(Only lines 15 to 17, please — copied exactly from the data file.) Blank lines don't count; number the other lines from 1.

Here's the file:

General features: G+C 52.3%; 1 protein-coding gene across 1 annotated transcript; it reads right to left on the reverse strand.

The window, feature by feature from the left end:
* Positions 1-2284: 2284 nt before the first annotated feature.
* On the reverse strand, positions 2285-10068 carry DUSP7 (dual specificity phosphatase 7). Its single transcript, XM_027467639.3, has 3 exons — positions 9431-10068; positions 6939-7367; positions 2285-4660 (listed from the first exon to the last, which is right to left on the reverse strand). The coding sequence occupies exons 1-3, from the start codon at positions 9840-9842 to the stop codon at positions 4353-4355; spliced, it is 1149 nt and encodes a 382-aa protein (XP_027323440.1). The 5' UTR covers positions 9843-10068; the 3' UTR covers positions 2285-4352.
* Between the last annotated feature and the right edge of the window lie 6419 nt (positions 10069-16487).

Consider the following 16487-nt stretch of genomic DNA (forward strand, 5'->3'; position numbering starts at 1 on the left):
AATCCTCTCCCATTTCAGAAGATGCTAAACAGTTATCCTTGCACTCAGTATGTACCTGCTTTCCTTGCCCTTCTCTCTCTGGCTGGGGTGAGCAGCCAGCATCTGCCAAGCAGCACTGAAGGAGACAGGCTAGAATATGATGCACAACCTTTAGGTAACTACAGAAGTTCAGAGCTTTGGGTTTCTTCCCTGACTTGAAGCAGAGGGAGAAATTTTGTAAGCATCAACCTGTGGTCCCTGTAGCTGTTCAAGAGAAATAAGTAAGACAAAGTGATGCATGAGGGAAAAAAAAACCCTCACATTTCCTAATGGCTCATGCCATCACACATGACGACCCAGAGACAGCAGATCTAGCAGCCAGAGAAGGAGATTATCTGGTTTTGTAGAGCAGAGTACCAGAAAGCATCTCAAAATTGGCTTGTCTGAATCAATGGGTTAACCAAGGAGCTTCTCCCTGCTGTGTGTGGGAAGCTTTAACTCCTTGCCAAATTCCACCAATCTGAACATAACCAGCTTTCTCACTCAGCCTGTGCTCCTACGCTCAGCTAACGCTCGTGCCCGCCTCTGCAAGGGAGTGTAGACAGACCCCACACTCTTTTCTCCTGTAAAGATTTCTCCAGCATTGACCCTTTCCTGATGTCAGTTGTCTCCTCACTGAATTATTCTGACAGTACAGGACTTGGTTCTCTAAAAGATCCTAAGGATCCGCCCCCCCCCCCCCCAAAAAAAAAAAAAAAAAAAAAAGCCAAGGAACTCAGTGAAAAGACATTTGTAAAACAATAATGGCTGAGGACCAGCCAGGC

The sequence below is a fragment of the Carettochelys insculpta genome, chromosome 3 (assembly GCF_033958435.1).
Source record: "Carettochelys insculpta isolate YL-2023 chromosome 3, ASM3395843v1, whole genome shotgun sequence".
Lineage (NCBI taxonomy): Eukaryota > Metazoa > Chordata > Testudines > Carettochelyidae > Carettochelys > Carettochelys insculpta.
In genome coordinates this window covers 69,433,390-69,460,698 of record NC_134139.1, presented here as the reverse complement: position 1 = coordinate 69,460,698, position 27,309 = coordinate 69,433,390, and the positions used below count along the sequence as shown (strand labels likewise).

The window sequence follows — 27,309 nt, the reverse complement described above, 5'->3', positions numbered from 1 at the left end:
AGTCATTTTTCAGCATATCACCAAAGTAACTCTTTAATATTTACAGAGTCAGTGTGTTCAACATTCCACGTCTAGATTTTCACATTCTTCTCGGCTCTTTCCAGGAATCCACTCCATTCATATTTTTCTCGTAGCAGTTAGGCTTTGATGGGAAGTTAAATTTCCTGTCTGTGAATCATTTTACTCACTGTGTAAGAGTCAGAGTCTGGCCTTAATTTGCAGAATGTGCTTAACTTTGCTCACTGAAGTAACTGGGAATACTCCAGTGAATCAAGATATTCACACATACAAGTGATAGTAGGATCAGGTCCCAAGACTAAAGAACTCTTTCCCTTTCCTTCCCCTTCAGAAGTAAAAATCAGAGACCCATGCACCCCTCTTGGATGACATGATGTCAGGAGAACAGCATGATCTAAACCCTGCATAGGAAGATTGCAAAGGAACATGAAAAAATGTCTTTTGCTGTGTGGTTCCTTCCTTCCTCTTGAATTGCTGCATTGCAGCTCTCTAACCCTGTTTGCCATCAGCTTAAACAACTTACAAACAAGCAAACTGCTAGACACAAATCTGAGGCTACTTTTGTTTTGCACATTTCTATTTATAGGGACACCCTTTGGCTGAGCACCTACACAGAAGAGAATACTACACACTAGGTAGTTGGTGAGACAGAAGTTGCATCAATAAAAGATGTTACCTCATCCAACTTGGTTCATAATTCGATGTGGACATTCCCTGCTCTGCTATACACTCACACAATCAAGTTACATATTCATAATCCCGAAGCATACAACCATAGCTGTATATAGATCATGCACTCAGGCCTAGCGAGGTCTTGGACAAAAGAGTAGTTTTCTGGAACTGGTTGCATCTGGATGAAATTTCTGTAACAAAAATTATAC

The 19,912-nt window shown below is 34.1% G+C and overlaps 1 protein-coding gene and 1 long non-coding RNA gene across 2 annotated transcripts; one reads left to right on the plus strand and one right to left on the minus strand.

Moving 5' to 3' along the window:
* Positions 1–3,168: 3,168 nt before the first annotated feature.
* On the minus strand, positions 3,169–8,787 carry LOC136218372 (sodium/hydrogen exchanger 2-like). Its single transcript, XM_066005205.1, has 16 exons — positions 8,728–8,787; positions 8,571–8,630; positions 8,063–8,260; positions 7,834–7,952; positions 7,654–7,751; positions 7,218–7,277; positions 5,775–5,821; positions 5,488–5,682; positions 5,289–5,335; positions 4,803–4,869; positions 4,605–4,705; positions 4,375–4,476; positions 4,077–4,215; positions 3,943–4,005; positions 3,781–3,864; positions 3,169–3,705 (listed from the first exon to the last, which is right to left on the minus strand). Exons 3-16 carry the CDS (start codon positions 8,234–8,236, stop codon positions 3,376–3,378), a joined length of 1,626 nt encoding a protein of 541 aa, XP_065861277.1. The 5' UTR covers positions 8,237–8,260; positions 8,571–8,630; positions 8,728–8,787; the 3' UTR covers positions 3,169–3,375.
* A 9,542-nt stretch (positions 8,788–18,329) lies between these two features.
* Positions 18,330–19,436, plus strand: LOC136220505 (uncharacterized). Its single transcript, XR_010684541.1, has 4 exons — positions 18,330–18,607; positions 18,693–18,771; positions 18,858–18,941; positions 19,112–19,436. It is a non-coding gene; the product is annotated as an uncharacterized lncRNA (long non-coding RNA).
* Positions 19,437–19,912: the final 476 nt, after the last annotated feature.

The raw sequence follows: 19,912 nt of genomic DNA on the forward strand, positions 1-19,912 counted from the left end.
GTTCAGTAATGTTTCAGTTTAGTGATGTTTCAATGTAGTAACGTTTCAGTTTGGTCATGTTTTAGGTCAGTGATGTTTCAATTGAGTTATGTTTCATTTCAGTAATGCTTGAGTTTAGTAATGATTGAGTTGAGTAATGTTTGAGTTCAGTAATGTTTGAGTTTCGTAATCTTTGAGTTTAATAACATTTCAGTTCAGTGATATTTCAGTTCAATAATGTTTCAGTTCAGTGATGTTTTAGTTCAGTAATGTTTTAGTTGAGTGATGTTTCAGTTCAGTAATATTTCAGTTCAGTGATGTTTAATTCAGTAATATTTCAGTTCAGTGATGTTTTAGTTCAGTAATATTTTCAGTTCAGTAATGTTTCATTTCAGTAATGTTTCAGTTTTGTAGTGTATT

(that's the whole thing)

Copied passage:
Moving 5' to 3' along the window:
* Positions 1–3,168: 3,168 nt before the first annotated feature.
* On the minus strand, positions 3,169–8,787 carry LOC136218372 (sodium/hydrogen exchanger 2-like). Its single transcript, XM_066005205.1, has 16 exons — positions 8,728–8,787; positions 8,571–8,630; positions 8,063–8,260; positions 7,834–7,952; positions 7,654–7,751; positions 7,218–7,277; positions 5,775–5,821; positions 5,488–5,682; positions 5,289–5,335; positions 4,803–4,869; positions 4,605–4,705; positions 4,375–4,476; positions 4,077–4,215; positions 3,943–4,005; positions 3,781–3,864; positions 3,169–3,705 (listed from the first exon to the last, which is right to left on the minus strand). Exons 3-16 carry the CDS (start codon positions 8,234–8,236, stop codon positions 3,376–3,378), a joined length of 1,626 nt encoding a protein of 541 aa, XP_065861277.1. The 5' UTR covers positions 8,237–8,260; positions 8,571–8,630; positions 8,728–8,787; the 3' UTR covers positions 3,169–3,375.